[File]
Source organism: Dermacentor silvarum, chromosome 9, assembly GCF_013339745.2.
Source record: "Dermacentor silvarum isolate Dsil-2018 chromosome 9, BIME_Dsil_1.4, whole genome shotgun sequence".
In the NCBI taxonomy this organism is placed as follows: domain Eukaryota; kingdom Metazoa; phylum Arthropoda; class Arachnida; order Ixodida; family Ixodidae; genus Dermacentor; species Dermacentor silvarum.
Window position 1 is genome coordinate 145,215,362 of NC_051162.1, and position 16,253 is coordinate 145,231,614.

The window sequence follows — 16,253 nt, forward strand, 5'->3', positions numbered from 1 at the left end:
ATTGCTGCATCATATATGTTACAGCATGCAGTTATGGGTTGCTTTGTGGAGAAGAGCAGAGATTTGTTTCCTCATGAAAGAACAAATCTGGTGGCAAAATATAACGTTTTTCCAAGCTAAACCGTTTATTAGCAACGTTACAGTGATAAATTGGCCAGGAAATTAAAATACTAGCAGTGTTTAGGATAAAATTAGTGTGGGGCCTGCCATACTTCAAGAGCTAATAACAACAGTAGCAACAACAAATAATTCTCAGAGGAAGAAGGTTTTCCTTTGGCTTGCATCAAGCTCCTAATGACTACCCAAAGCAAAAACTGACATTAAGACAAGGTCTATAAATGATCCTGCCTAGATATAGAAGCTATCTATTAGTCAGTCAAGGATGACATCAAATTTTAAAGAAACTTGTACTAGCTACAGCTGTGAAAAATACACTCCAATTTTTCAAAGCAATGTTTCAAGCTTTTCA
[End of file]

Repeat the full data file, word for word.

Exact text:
Source organism: Dermacentor silvarum, chromosome 9, assembly GCF_013339745.2.
Source record: "Dermacentor silvarum isolate Dsil-2018 chromosome 9, BIME_Dsil_1.4, whole genome shotgun sequence".
In the NCBI taxonomy this organism is placed as follows: domain Eukaryota; kingdom Metazoa; phylum Arthropoda; class Arachnida; order Ixodida; family Ixodidae; genus Dermacentor; species Dermacentor silvarum.
Window position 1 is genome coordinate 145,215,362 of NC_051162.1, and position 16,253 is coordinate 145,231,614.

The window sequence follows — 16,253 nt, forward strand, 5'->3', positions numbered from 1 at the left end:
ATTGCTGCATCATATATGTTACAGCATGCAGTTATGGGTTGCTTTGTGGAGAAGAGCAGAGATTTGTTTCCTCATGAAAGAACAAATCTGGTGGCAAAATATAACGTTTTTCCAAGCTAAACCGTTTATTAGCAACGTTACAGTGATAAATTGGCCAGGAAATTAAAATACTAGCAGTGTTTAGGATAAAATTAGTGTGGGGCCTGCCATACTTCAAGAGCTAATAACAACAGTAGCAACAACAAATAATTCTCAGAGGAAGAAGGTTTTCCTTTGGCTTGCATCAAGCTCCTAATGACTACCCAAAGCAAAAACTGACATTAAGACAAGGTCTATAAATGATCCTGCCTAGATATAGAAGCTATCTATTAGTCAGTCAAGGATGACATCAAATTTTAAAGAAACTTGTACTAGCTACAGCTGTGAAAAATACACTCCAATTTTTCAAAGCAATGTTTCAAGCTTTTCA